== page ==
I confess that martyrdom is one of the hinges on which many things of my vocation have revolved. The martyrdom of an uncle of mine, who was a priest, marked me from childhood. My mother, and also my uncles and aunties, told me many times his story. I never heard a word of hatred or vengeance against their executioners. Of my uncle Manuel, good man and martyr, I keep as a precious relic two coins that he kept in his pocket the moment they sacrificed him. On the other hand, the Claretians of the community of my native city, Jaén, were the first to be martyred in the Spanish war of 1936. How many times have I been able to walk through the orchard of the convent where those five Claretians gave their lives! Their misfortunes were forever imprinted on my soul.
Perhaps for this reason, it gives me a familiar shudder every one of the 109 stories of my Claretian brothers who are going to be beatified. In particular I am impressed by the tenacity and integrity of Brother Fernando Saperas in defending his chastity to such unbearable limits that he continues to magnetize to this day the neighbors of Tárrega, his hometown.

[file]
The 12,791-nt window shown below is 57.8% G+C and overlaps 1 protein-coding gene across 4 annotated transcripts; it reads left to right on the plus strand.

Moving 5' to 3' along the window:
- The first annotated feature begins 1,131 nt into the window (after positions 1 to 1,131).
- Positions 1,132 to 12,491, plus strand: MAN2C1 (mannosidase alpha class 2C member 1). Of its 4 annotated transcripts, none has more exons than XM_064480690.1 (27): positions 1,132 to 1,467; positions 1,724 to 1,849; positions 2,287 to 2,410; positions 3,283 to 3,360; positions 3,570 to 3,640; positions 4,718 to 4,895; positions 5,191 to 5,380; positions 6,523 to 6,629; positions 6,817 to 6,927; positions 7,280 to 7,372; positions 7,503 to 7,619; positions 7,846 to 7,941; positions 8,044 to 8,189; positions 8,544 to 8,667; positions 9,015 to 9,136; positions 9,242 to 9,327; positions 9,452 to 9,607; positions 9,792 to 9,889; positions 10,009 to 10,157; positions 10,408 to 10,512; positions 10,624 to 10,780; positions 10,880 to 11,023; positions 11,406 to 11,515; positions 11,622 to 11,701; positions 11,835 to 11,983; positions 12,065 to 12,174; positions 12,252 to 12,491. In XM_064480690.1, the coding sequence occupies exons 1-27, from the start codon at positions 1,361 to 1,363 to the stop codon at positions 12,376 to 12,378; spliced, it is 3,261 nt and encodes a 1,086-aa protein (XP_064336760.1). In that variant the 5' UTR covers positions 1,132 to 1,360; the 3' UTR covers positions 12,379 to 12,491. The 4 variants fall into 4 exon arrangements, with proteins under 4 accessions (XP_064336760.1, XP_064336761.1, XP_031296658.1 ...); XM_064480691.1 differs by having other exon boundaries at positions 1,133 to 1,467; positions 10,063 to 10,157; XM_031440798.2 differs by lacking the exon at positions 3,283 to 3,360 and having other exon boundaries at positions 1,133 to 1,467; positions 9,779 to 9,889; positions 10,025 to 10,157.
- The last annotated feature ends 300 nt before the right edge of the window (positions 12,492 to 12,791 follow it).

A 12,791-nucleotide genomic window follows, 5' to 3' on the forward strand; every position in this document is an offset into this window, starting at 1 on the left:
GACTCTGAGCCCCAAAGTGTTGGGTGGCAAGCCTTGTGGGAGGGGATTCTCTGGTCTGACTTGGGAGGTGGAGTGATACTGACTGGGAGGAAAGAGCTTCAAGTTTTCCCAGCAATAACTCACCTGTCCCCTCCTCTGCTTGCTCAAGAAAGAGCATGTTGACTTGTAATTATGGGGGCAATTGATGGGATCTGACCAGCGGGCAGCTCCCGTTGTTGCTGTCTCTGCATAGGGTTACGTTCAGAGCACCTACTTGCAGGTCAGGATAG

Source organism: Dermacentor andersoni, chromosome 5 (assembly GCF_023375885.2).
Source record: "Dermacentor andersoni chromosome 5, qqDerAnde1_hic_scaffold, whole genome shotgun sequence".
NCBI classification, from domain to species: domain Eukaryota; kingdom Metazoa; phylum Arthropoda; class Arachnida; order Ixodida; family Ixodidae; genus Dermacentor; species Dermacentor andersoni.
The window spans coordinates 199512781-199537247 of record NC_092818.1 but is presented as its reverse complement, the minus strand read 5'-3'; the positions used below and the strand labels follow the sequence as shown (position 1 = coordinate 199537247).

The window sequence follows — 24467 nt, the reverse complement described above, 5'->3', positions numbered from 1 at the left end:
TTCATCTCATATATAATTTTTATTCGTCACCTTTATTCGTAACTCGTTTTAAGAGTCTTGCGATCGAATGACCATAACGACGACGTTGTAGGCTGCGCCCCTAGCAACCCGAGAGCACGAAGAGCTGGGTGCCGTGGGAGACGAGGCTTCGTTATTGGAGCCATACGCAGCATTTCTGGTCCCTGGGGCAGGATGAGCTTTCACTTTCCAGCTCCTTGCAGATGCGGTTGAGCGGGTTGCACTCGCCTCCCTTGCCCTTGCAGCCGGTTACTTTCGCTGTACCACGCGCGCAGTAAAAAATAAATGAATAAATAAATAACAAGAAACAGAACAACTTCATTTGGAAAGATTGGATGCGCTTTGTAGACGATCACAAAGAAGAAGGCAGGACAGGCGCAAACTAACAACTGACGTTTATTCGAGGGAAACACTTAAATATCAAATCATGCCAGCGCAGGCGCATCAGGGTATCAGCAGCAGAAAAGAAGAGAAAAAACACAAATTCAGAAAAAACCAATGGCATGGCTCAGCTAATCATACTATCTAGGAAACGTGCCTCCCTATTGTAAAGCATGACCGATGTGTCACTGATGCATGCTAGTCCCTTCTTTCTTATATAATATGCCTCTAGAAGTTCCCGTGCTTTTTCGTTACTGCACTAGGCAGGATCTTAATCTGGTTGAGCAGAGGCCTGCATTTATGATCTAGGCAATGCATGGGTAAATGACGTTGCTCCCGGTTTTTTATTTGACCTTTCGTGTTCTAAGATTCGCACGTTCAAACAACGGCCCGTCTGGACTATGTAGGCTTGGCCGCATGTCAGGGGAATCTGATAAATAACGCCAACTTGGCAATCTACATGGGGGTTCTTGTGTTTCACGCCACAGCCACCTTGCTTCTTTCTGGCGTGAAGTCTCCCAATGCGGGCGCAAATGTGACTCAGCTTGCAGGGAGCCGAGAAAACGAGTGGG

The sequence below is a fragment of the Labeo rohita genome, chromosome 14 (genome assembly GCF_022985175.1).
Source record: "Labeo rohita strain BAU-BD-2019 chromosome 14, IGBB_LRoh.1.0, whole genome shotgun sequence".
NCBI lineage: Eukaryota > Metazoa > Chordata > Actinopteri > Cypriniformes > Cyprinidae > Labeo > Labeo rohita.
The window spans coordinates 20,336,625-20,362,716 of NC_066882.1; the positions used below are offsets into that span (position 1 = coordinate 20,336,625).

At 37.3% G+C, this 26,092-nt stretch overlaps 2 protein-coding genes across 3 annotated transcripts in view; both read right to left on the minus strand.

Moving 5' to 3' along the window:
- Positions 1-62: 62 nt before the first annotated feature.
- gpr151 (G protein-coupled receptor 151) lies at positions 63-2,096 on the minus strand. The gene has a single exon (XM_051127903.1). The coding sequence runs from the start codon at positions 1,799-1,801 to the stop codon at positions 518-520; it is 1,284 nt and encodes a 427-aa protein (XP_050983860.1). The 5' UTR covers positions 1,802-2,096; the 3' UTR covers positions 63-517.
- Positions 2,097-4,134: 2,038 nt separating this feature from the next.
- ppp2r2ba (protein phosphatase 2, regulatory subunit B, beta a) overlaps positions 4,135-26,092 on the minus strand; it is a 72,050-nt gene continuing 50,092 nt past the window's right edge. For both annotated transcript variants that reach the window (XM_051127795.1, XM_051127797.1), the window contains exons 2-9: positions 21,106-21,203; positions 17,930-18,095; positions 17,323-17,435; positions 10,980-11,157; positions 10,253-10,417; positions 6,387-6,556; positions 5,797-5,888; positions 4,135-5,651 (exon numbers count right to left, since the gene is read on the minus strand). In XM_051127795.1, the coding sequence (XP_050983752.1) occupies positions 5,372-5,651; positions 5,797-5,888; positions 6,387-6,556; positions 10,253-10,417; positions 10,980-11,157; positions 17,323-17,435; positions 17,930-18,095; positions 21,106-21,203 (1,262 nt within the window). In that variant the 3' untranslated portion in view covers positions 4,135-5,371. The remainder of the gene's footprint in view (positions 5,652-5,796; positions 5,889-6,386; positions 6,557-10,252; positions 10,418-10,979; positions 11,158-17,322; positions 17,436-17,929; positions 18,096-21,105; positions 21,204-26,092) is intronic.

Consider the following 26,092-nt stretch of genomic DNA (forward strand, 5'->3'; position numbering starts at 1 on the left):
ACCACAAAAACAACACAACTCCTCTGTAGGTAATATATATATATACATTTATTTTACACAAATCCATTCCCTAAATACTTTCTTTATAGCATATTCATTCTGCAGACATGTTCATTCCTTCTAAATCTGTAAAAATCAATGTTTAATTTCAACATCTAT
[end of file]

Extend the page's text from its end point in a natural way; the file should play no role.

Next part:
The martyrs confirm that my Claretian vocation – like their own – contains a force of salvation. I am, like them, a person capable of completing with my life what is lacking in the passion of the Lord. Perhaps I will never see myself in front of a murderous rifle, nor suffer the blows, mistreatments and scorn that they received with impunity. But I can never doubt that any gesture of love toward God or toward my brothers and sisters, however small and although no one notices it, is precious to expand the Kingdom. I collaborate to create a new world every time I give the best of myself.